THYRAGE is a EC funded H2020 research project that will investigate the effects of thyroid hormone on a wide range of age-related diseases, including osteoporosis, osteoarthritis, neurological disorders and sarcopenia. Knowledge generated in this innovative project is needed to develop new strategies to prevent and treat these diseases in the elderly.

Bone Research Society 2018

published: 02-07-2018 16:16

Between the 27th and 29th of June 2018, THRYAGE investigators Professor Duncan Bassett, Naila Mannan and Anne Adoum from Imperial College London contributed to the Bone Research Society Annual Meeting. Duncan Bassett chaired a few talks including the oral communications and poster pitches on Thursday 28th June. It was hosted by the University of Southampton and took place at the University of Winchester. Many collaborators (from Europe and USA) attended and it was an excellent opportunity for networking.

The symposia included fascinating topics such as ageing; early life origins of disease; osteoporosis and sarcopenia; imaging; tissue engineering and regenerative medicine and clinical cases. There were also very interesting sessions such as the Rare Bone Disease workshop evening. In particular, the New Investigators Workshop was very useful as it aimed to help young researchers in their career progression and academic life; similar to the Young Investigators sessions held by THYRAGE.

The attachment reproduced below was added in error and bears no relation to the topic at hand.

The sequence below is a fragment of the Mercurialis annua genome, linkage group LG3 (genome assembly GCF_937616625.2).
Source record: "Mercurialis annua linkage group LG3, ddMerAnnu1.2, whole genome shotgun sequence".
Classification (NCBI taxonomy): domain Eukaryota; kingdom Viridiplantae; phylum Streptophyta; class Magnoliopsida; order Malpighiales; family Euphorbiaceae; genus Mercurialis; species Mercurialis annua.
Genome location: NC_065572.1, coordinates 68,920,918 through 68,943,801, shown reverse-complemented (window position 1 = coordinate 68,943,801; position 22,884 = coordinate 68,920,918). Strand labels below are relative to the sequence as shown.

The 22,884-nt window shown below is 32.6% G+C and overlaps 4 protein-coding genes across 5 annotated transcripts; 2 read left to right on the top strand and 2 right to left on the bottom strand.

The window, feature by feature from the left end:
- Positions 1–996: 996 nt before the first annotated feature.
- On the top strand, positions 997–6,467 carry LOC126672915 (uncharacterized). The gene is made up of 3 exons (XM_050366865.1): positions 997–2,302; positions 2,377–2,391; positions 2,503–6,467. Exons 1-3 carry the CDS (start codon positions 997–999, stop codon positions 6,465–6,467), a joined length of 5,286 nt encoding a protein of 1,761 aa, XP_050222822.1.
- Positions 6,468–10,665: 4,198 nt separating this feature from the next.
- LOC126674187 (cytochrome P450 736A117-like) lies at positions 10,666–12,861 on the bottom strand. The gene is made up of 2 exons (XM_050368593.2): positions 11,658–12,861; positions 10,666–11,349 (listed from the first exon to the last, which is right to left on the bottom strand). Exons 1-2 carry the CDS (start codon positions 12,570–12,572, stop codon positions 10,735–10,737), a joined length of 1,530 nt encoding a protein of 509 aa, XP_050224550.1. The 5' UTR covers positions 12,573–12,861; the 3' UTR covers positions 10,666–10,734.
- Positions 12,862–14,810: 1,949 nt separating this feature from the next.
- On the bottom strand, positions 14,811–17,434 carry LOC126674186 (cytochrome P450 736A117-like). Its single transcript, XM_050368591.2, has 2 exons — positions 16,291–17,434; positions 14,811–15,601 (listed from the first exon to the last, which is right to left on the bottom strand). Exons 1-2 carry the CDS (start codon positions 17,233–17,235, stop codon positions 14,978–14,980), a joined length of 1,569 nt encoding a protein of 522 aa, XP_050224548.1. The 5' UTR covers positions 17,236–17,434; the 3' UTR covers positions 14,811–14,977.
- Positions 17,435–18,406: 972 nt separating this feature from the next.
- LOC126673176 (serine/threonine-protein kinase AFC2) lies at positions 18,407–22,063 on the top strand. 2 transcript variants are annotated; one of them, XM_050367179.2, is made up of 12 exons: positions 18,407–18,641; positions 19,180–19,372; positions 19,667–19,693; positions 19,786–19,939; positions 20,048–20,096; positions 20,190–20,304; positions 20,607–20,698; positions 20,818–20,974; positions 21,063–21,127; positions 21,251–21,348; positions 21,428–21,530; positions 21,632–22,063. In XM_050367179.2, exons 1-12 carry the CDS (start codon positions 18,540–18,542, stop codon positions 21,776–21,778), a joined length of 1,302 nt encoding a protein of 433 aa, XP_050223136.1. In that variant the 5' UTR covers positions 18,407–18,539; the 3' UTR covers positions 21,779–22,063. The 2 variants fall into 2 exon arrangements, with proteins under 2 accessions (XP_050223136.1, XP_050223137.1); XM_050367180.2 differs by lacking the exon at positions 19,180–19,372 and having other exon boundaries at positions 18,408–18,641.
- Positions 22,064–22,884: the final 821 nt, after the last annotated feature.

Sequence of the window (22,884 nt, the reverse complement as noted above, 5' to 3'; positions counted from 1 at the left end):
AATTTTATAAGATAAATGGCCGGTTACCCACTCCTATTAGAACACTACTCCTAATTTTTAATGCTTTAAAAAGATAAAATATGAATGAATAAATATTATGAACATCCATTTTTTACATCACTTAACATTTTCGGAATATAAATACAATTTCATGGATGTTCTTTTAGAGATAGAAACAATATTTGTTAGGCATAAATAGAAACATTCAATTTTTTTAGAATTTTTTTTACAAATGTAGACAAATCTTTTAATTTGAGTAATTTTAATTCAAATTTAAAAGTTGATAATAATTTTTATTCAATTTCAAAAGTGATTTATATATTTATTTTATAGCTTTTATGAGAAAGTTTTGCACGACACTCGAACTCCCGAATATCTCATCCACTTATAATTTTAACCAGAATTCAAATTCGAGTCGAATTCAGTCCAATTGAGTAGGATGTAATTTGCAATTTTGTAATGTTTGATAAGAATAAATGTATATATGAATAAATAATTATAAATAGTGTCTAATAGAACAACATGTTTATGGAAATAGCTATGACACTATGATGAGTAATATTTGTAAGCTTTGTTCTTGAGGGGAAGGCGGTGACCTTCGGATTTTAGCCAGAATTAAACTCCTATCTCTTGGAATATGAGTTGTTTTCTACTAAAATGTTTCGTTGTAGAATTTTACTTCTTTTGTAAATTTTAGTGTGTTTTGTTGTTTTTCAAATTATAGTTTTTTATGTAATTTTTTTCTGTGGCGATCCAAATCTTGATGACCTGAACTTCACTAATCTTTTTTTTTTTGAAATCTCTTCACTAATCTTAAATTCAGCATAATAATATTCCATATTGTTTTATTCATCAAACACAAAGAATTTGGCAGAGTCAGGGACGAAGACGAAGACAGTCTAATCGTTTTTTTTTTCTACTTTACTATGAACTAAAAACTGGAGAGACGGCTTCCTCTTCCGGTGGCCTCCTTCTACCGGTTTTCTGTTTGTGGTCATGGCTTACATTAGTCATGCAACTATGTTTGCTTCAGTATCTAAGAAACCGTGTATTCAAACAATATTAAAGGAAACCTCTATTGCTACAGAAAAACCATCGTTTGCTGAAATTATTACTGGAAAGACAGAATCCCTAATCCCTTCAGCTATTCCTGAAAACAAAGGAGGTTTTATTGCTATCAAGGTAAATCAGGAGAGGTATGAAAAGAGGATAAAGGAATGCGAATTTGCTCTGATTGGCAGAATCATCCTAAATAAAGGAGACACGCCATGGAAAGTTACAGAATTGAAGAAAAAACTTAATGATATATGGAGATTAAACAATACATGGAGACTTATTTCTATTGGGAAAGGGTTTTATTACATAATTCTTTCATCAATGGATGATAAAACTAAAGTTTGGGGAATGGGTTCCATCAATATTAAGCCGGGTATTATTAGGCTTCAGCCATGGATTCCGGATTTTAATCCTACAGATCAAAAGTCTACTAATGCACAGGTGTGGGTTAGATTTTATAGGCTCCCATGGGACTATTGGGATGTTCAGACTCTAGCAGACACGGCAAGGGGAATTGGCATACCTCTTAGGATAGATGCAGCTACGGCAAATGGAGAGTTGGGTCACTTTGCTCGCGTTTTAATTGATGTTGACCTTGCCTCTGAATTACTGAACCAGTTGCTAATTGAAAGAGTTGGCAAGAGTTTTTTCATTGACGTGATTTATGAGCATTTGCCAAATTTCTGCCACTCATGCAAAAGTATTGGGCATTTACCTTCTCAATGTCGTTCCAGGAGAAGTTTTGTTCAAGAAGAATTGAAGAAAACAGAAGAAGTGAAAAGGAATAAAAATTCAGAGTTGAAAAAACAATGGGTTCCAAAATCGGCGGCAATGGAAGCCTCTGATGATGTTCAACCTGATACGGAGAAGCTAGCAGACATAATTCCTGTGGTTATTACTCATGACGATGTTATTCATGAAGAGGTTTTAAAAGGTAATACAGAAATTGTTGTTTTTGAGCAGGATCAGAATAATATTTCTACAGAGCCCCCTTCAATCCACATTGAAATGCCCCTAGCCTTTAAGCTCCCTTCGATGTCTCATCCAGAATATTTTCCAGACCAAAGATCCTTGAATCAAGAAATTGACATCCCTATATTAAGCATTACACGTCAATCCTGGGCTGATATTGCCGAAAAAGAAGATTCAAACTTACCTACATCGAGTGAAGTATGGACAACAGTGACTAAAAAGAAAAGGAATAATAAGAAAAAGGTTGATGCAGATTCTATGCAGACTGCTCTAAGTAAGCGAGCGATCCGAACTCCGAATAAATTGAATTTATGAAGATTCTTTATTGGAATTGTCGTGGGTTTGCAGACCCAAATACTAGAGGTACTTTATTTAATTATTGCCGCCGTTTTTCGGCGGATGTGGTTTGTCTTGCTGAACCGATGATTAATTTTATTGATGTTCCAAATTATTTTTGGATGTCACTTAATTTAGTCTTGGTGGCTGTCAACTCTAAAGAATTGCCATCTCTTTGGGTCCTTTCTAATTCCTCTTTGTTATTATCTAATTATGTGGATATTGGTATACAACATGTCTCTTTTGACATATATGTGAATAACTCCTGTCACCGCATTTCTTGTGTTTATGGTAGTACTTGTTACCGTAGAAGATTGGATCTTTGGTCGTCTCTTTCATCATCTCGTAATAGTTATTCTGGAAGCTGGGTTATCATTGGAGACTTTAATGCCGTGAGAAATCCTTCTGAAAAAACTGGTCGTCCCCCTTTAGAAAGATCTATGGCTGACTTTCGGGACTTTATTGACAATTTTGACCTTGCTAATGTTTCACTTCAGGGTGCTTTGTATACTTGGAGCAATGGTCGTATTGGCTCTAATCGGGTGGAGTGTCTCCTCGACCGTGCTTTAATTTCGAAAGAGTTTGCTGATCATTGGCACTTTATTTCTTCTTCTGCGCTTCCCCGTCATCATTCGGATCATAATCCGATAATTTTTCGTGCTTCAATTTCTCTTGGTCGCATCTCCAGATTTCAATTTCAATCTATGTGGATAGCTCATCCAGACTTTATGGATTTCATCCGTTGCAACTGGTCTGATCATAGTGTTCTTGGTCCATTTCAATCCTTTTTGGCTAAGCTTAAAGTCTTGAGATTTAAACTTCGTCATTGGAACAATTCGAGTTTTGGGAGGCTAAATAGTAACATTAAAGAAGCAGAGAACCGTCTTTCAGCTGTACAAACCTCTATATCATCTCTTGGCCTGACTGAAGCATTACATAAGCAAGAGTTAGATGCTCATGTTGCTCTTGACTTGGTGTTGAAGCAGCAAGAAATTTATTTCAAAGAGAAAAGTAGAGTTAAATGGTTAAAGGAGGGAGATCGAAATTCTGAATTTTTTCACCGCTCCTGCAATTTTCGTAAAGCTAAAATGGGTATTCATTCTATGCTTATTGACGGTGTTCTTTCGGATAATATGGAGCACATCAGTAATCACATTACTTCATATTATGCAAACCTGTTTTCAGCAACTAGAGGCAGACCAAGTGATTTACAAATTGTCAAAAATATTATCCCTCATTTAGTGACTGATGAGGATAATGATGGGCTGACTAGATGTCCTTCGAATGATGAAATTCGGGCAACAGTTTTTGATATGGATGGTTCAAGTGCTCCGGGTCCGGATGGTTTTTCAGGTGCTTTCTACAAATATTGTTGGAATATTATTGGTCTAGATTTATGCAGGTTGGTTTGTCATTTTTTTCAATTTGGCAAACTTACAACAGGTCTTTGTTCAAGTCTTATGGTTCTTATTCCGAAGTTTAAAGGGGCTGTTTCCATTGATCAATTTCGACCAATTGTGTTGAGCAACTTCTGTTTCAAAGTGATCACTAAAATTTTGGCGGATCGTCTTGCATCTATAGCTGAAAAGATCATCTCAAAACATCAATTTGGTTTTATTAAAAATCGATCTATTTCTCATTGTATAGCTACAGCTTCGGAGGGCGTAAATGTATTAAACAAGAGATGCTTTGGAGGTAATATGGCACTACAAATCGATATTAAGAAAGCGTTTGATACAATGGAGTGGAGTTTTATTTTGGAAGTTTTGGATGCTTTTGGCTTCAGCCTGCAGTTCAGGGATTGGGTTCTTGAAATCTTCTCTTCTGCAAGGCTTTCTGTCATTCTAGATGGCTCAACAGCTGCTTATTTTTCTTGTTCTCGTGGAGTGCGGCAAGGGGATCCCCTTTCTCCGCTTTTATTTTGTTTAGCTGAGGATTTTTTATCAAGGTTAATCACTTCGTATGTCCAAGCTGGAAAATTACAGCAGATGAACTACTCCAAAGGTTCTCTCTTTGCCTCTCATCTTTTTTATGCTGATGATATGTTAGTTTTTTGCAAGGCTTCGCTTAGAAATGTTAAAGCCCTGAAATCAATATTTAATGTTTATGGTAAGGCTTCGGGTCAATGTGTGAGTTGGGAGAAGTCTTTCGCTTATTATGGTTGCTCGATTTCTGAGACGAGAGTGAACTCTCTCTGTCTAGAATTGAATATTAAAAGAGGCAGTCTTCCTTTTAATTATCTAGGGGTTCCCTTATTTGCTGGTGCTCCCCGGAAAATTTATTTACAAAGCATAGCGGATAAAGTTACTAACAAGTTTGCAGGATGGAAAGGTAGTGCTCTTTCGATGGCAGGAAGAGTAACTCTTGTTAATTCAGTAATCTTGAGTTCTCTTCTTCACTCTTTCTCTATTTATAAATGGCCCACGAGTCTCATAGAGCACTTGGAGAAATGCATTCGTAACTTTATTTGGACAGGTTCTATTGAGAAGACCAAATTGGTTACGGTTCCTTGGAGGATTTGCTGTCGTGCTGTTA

Naila Mannan delivered a poster pitch, which summarised the key points of the poster and encouraged people to visit the poster for more information. Anne Adoum and Naila Mannan were giving more information and answering questions at the poster stand, to several delegates who showed interest. They also had time to visit other posters and learn about other aspects of bone research.

Out of the many interesting talks; Naila Mannan particularly enjoyed two talks which linked ageing and its associated morbidities with inflammation and cellular senescence. The idea of the ‘Geroscience hypothesis’ was the most exciting aspect. This hypothesis says that if you manipulate or intervene with ageing mechanisms, you can delay or decrease the severity of multiple “age-related” chronic diseases – a goal shared by THYRAGE. Indeed in vivo mice studies have been shown to support this hypothesis.

Anne’s favourite talks were during the imaging symposium dedicated to the late Professor Judith Adams whose clinical and research expertise lay particularly in the field of bone densitometry, quantitative computed tomography and vertebral fracture recognition. The images of high resolution micro CT imaging of bone and soft tissue simultaneously, including synchrotron x-ray phase contrast imaging of vascular channel networks in bone and finite element modelling captivated her and she now hopes for a chance to analyse bone in this way!

There was also a debate regarding whether fracture should be the only endpoint for osteoporosis trials. It had good for and against arguments and really made us think. It was a well-organised, interesting and fun meeting for both scientists and clinicians, with a wide range of bone-related topics discussed.
Website BRS Annual meeting 2018